Notice I said a celebration of Broadway. The Tonys are about the best of Broadway. And while a regional theater and now a theater educator are honored during the evening, the scope of the Tony Awards is Broadway. There are other awards of great stature like the Pulitzer Prize for Drama, whose pool is all American theater. While I applaud your pull-quote alliteration, let’s not just throw around words like “apartheid.”
“No one watches the Tonys” is right up there with “Print is dead” as one of those sayings we like to throw around but not actually investigate. No one watches the Tonys — except the 6.5-7 million people who do. That may not be a giant number by TV standards (and amen to CBS for continuing to support the Tonys regardless), but that many people would fill an average Broadway theatre for about 13 years. So yeah, I’ll happily promote our shows to those people while we continue to try to expand that number, both in terms of people who watch the telecast live and people who engage with Tonys content online and on social media before and after.
And now for something we can agree on…NBC’s and Macy’s continued support of Broadway at the parade is fantastic. This year’s shows all gave especially thrilling performances and of course kicking off the whole day with On Your Feet‘s conga line was a coup for the show and for Broadway. I wonder though, given your Tony gripes, why you’re not upset that there wasn’t an off-Broadway balloon or a float of plays.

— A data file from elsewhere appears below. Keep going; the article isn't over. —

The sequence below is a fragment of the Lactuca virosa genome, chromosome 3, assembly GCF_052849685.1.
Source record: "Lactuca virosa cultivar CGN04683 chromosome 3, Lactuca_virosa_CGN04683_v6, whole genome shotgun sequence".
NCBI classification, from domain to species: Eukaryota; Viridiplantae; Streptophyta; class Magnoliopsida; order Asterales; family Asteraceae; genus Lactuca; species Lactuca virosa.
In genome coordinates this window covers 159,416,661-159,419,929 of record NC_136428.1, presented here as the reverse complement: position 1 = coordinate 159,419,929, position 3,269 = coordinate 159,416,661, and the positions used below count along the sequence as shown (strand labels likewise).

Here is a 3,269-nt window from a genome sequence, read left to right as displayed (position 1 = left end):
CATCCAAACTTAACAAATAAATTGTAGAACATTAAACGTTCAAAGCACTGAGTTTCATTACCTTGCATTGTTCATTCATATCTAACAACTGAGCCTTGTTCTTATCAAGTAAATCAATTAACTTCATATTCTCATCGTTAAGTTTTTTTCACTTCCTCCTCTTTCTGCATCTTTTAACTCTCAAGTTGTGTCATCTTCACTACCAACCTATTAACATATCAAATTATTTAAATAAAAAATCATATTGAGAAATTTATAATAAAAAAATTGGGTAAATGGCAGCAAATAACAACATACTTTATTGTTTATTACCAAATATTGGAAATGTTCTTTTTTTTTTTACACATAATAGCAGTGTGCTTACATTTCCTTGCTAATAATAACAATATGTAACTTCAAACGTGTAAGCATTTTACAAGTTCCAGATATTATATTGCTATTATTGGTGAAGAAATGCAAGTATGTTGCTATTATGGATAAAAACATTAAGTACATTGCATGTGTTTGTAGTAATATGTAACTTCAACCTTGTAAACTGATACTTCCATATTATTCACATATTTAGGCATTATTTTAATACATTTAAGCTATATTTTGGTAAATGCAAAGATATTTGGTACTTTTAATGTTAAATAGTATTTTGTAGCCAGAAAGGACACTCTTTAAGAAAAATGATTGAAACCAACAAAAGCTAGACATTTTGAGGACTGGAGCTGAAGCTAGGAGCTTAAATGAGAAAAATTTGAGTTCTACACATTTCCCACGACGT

All that being said, there’s always opportunity for innovation, and ideas are better than complaints. So… If you ruled the Tonys, what would you do differently?
GERARD: A few things. Replace the Regional Theatre Tony with awards for Best New Play and New Musical produced at a LORT theater. The Broadway League comprises producers and presenters from all over; engage members by having them nominate shows during the year at our great resident theaters (where most of your product originates anyway). Demand of CBS and your writers enough time to show all the awards, so our own artists aren’t minimized and humiliated every year. Use new technology to make Broadway productions available to the 800-plus voters, whether via DVDs or streamed performances. Set up a committee with the Dramatists Guild to figure out how to present nonmusicals on the Tony broadcast. Try anything, and if it doesn’t work, then try something else.